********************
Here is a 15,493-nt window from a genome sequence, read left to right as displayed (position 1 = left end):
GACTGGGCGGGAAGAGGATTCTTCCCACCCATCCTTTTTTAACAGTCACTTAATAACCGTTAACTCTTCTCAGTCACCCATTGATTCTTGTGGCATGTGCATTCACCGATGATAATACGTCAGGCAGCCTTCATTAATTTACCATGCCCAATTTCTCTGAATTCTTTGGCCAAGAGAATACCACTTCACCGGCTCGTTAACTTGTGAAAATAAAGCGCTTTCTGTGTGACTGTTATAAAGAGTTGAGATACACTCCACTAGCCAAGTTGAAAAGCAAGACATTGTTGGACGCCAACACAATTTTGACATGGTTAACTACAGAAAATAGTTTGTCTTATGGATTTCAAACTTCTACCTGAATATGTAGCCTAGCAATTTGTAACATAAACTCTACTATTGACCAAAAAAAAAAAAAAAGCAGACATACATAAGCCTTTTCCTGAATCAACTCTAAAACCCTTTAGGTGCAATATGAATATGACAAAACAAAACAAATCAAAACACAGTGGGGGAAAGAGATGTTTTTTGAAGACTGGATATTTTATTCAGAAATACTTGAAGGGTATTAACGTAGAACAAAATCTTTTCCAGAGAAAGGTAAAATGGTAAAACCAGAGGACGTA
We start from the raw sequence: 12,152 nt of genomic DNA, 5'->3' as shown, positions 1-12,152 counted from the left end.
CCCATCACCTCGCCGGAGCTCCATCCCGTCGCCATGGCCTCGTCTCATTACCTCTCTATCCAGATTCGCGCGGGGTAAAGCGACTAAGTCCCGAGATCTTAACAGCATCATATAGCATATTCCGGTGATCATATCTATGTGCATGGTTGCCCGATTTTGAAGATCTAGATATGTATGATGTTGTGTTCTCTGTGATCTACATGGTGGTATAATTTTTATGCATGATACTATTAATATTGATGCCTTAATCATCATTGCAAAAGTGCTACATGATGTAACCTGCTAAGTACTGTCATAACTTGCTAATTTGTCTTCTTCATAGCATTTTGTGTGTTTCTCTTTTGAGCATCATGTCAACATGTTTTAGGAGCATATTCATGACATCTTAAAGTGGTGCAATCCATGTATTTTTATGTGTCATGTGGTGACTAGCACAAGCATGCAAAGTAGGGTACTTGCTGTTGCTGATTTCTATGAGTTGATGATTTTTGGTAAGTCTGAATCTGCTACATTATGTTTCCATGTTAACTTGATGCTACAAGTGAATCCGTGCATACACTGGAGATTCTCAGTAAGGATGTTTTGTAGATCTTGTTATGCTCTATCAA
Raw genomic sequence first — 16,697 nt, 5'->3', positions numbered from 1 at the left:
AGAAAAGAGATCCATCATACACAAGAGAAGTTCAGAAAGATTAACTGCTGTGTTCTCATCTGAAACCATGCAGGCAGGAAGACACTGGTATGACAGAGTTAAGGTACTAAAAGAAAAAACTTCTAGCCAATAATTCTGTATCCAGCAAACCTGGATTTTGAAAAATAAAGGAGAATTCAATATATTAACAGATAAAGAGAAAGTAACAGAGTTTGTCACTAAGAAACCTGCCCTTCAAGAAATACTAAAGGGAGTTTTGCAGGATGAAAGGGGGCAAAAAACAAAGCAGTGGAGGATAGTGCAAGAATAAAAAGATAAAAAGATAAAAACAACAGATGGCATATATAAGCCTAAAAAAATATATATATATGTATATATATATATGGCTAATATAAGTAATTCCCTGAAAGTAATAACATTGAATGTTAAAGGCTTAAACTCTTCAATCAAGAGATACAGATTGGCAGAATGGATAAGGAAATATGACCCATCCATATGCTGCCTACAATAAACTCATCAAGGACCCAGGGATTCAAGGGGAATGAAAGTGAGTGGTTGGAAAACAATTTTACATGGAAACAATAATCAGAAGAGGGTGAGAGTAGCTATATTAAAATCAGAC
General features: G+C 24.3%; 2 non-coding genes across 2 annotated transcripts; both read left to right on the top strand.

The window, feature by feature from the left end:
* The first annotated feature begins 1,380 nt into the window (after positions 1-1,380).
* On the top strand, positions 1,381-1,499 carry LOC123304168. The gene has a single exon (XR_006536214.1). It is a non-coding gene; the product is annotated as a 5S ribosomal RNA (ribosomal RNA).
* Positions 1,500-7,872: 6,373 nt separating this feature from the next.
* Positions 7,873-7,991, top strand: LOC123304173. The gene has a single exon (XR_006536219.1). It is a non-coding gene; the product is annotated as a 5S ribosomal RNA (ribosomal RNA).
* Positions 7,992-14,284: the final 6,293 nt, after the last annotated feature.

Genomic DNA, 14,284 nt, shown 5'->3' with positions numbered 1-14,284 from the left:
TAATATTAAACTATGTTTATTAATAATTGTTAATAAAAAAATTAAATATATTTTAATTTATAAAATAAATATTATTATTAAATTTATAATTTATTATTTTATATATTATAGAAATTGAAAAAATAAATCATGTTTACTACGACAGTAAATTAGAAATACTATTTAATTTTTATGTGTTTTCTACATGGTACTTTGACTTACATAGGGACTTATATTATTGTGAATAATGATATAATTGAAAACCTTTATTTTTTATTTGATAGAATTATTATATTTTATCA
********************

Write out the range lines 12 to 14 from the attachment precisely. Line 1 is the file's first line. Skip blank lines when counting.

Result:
* Positions 7,873-7,991, top strand: LOC123304173. The gene has a single exon (XR_006536219.1). It is a non-coding gene; the product is annotated as a 5S ribosomal RNA (ribosomal RNA).
* Positions 7,992-14,284: the final 6,293 nt, after the last annotated feature.

Genomic DNA, 14,284 nt, shown 5'->3' with positions numbered 1-14,284 from the left: